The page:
The campaign began in January 2018, when prosecutor Seo Ji-hyun appeared on a JTBC news show to talk about her experiences with harassment and assault by a superior. Since then, many women have come forward with accusations against high-profile men, including film directors, actors, and politicians. South Korean students have taken up the cause as well, exposing incidents they experience at school and making #SchoolMeToo the social issue most discussed on Twitter in South Korea in 2018. The second-most discussed was feminism, and the third was molka, an abbreviated word both for spy cameras that are hidden in places such as public bathrooms and for the explicit videos later posted on porn sites.

Spy cameras, such as those used by Jung in this recent scandal, have been a major topic of conversation since last summer, when a woman was sentenced to 10 months in prison for secretly taking photos of a male nude model. This sparked outrage among South Korean women, who pointed out that the vast majority of spy-cam offenders were men and very few were punished so severely, if at all. The conversation culminated in a series of protests that drew tens of thousands of women to the streets with signs declaring, “My life is not your porn.”

These protests have sparked a larger debate about how to improve inequality for women in South Korea, which has the lowest ranking among countries in the Organization for Economic Cooperation and Development (OECD) on The Economist’s “glass-ceiling index” for workplace equality. Some leaders have put forward innovative ideas to jump-start the movement toward parity, including a proposed measure by ruling-party lawmaker Park Young-sun to require parties to field female candidates in at least half of the districts they contest, with the goal of raising female representation in the National Assembly to 50 percent—right now, it stands at 17 percent.

In a depressingly familiar way, however, these women’s revolutions have sparked reactionary backlash. After Park proposed her quota system for candidates, protests grew among young South Korean men who view this sort of measure as giving an unfair advantage to women and promoting “reverse sexism.” For many young South Korean men, steps that improve life for women are seen as just another way society is hitting them while they’re down. Young South Koreans coined the popular slang term “Hell Joseon” to describe South Korea’s rising youth unemployment, unaffordable home prices, and long work hours. Both genders have felt the strain, but men, used as they are to privilege, feel particularly slighted by these inequalities in society, particularly as the push to improve women’s rights gains steam.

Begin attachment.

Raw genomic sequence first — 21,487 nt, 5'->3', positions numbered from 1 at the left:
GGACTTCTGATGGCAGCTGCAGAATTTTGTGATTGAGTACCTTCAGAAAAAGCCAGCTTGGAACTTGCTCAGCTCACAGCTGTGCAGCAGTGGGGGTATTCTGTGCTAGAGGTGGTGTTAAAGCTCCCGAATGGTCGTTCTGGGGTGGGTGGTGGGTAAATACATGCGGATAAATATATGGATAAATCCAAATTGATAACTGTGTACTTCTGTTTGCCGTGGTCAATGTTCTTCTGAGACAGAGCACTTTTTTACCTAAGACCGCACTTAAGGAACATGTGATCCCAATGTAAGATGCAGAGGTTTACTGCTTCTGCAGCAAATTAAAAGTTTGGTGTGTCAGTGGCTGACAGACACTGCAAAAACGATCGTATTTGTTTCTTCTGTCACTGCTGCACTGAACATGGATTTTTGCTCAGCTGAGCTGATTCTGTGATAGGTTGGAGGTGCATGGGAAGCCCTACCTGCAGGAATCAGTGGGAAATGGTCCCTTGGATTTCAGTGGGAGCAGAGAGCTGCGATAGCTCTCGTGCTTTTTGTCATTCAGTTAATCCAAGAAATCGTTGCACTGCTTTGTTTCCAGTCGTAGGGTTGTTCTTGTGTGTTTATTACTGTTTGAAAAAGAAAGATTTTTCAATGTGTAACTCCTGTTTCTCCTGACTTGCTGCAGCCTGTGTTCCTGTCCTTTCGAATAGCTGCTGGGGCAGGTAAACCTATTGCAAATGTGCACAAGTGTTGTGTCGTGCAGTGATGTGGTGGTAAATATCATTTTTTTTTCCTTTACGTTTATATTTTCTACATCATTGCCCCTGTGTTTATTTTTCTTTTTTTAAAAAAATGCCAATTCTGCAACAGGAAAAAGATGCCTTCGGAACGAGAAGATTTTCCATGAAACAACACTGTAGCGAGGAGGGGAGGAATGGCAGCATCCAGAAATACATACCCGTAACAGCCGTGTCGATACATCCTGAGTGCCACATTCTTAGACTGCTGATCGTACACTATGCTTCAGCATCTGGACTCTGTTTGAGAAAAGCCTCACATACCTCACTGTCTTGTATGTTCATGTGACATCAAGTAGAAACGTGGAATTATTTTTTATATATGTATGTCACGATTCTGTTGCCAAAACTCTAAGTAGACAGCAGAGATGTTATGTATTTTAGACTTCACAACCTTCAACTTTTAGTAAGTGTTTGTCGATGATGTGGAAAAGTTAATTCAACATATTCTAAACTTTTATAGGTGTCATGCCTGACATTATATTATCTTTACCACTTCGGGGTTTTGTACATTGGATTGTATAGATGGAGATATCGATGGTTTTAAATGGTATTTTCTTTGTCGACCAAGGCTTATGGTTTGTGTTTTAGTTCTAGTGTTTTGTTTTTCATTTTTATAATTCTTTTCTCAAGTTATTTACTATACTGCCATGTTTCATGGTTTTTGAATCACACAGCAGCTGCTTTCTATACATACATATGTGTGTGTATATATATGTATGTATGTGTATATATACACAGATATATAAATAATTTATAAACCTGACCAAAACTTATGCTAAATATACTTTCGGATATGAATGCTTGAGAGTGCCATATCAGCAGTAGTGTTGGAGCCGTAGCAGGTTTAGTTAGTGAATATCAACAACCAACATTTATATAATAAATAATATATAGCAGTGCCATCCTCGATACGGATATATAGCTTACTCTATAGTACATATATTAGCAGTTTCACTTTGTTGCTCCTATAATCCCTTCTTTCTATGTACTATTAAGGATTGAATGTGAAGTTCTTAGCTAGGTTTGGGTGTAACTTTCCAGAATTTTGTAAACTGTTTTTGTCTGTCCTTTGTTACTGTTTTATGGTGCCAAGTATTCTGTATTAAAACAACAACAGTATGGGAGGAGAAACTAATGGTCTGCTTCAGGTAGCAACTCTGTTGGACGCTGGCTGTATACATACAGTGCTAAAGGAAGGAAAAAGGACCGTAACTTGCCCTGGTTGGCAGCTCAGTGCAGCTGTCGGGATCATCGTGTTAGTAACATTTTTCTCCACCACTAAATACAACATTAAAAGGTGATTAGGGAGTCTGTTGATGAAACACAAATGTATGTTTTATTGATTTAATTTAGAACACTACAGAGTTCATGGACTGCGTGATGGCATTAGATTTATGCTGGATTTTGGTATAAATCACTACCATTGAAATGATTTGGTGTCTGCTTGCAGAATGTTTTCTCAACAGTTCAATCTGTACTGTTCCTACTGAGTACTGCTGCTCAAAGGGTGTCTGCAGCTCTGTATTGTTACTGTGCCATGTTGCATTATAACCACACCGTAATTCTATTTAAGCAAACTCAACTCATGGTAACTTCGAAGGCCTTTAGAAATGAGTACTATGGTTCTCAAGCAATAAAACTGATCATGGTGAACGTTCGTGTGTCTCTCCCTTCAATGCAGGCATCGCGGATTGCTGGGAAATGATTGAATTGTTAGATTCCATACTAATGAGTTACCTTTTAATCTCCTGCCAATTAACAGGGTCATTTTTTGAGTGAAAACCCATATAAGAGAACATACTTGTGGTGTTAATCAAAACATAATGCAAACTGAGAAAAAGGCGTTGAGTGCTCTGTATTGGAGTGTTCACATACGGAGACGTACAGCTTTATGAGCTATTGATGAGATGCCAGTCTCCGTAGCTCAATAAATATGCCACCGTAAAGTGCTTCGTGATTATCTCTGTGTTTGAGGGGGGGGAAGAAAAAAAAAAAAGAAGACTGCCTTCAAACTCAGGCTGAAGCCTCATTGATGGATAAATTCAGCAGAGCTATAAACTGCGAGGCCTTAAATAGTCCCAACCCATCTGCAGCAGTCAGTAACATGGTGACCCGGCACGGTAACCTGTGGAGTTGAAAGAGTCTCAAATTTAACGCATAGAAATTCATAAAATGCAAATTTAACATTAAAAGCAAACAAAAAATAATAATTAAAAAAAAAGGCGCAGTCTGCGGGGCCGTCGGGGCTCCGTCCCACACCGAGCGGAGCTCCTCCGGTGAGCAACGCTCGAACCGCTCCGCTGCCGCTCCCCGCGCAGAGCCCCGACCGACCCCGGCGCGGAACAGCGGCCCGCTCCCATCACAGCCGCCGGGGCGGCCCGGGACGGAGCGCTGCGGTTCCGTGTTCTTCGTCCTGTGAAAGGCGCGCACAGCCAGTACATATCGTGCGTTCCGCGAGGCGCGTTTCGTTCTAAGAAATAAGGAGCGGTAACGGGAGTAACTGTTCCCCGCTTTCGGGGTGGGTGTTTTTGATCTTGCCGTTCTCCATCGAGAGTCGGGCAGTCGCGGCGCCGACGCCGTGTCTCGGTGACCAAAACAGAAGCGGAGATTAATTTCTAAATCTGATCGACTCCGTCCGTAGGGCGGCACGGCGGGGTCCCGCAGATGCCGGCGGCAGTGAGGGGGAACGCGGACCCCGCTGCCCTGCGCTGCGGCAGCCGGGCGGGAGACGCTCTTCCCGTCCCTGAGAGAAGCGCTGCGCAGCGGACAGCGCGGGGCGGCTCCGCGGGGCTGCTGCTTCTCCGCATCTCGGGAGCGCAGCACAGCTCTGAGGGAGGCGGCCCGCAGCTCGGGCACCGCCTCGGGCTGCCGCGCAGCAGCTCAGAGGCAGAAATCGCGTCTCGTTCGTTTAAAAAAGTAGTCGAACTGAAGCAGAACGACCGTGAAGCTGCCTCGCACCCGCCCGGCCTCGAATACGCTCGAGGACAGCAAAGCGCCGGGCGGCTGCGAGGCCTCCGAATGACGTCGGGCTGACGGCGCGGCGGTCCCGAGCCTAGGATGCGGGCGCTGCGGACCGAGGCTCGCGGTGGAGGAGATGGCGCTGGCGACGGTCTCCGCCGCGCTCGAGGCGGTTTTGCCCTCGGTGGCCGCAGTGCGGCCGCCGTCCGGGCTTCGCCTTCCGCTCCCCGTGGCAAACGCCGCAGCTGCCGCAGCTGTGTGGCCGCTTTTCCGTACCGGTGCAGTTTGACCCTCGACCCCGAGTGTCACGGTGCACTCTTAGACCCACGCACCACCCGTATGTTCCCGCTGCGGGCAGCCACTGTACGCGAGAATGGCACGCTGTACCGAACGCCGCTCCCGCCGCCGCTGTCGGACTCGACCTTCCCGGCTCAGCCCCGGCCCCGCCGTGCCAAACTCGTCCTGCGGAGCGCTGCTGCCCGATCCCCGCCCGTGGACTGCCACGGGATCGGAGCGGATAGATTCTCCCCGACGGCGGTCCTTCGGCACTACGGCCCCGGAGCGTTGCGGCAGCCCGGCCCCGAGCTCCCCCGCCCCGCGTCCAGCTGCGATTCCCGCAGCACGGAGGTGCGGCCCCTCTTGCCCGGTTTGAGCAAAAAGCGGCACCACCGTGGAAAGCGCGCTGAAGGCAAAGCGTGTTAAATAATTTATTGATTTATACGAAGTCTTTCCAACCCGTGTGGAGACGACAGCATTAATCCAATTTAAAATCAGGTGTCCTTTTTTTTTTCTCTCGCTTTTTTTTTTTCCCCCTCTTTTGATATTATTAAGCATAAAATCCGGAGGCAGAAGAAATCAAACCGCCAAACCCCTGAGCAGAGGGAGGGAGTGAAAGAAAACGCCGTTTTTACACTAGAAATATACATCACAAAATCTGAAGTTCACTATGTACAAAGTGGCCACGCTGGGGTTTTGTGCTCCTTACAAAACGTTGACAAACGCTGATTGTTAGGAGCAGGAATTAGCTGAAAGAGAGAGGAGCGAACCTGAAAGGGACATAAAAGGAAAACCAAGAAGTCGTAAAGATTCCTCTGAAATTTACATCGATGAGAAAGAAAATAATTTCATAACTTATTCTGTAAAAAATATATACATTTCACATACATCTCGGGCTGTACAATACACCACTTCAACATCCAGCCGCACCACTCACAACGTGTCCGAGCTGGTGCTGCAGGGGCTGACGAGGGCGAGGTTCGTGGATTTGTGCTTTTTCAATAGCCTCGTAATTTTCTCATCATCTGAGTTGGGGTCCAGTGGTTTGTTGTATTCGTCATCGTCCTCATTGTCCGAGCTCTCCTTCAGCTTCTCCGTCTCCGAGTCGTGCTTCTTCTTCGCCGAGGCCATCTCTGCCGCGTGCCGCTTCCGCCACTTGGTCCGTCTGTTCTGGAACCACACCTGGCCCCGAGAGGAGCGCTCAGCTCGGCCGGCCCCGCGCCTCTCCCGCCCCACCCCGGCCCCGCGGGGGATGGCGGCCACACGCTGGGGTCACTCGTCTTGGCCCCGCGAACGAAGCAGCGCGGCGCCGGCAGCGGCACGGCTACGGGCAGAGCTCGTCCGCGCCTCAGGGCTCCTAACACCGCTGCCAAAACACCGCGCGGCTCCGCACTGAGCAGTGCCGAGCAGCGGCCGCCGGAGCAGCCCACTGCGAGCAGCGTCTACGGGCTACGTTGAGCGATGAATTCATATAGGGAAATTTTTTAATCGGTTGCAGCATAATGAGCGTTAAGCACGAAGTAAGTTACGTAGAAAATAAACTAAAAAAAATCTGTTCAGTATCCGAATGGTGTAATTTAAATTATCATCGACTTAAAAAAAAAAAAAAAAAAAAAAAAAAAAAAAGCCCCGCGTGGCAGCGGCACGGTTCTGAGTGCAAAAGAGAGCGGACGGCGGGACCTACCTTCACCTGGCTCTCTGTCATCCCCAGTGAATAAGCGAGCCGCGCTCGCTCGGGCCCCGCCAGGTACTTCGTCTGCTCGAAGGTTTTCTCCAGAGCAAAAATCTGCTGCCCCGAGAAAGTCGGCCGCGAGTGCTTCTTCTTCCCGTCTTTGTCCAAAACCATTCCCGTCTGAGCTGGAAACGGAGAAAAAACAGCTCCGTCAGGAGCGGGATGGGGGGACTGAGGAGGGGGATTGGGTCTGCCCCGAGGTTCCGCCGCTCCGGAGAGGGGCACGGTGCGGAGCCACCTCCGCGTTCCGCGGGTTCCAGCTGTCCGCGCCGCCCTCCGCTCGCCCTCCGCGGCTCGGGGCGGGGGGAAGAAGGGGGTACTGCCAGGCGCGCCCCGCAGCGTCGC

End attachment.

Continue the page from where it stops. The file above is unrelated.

Angry men have also spoken out about popular feminist novel Kim Ji-young, Born 1982, calling for boycotts against female K-pop stars who discussed reading the book and South Korean actresses who have signed on to a forthcoming screen adaptation. Famous rapper San E  even went so far as to release a series of diss tracks criticizing the women’s rights movement, including “Feminist,” which includes the lyrics, “You’ll probably say among OECD countries/ Korea has a gender pay gap of blah blah blah/ Fucking fake fact.”

The public is beginning to question how powerful men in the K-pop industry behave behind closed doors, and how to react once their crimes come to light. But K-pop is just one industry—and the wider conversation about women’s rights, and men’s abuse, has a lot of twists ahead.

 

Jenna Gibson is a doctoral student in political science at the University of Chicago and a Korea columnist for The Diplomat. Twitter: @jennargibson